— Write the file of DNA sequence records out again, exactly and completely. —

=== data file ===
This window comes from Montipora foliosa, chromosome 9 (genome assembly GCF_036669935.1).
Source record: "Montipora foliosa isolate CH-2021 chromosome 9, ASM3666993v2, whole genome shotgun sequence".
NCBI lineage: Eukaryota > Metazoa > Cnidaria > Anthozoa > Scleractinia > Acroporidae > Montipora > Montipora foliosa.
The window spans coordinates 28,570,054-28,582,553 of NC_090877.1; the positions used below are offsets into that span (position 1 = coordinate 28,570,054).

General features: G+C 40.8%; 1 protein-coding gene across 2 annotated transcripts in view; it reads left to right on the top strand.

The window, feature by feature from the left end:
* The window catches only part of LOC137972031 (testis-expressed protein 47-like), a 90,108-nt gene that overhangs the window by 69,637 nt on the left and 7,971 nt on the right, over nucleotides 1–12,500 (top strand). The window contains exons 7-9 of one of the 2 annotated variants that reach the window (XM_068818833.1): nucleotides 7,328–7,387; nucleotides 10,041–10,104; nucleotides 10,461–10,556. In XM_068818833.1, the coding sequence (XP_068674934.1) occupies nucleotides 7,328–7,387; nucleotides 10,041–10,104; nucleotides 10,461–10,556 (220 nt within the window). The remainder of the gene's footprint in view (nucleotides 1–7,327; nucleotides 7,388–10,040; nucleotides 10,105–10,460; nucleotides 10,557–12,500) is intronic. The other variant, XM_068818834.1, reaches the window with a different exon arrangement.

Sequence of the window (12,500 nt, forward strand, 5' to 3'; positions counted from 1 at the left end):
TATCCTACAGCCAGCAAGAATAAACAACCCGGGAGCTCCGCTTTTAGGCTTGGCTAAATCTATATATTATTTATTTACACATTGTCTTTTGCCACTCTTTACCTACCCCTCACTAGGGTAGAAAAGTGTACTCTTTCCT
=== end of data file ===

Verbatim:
This window comes from Montipora foliosa, chromosome 9 (genome assembly GCF_036669935.1).
Source record: "Montipora foliosa isolate CH-2021 chromosome 9, ASM3666993v2, whole genome shotgun sequence".
NCBI lineage: Eukaryota > Metazoa > Cnidaria > Anthozoa > Scleractinia > Acroporidae > Montipora > Montipora foliosa.
The window spans coordinates 28,570,054-28,582,553 of NC_090877.1; the positions used below are offsets into that span (position 1 = coordinate 28,570,054).

General features: G+C 40.8%; 1 protein-coding gene across 2 annotated transcripts in view; it reads left to right on the top strand.

The window, feature by feature from the left end:
* The window catches only part of LOC137972031 (testis-expressed protein 47-like), a 90,108-nt gene that overhangs the window by 69,637 nt on the left and 7,971 nt on the right, over nucleotides 1–12,500 (top strand). The window contains exons 7-9 of one of the 2 annotated variants that reach the window (XM_068818833.1): nucleotides 7,328–7,387; nucleotides 10,041–10,104; nucleotides 10,461–10,556. In XM_068818833.1, the coding sequence (XP_068674934.1) occupies nucleotides 7,328–7,387; nucleotides 10,041–10,104; nucleotides 10,461–10,556 (220 nt within the window). The remainder of the gene's footprint in view (nucleotides 1–7,327; nucleotides 7,388–10,040; nucleotides 10,105–10,460; nucleotides 10,557–12,500) is intronic. The other variant, XM_068818834.1, reaches the window with a different exon arrangement.

Sequence of the window (12,500 nt, forward strand, 5' to 3'; positions counted from 1 at the left end):
TATCCTACAGCCAGCAAGAATAAACAACCCGGGAGCTCCGCTTTTAGGCTTGGCTAAATCTATATATTATTTATTTACACATTGTCTTTTGCCACTCTTTACCTACCCCTCACTAGGGTAGAAAAGTGTACTCTTTCCT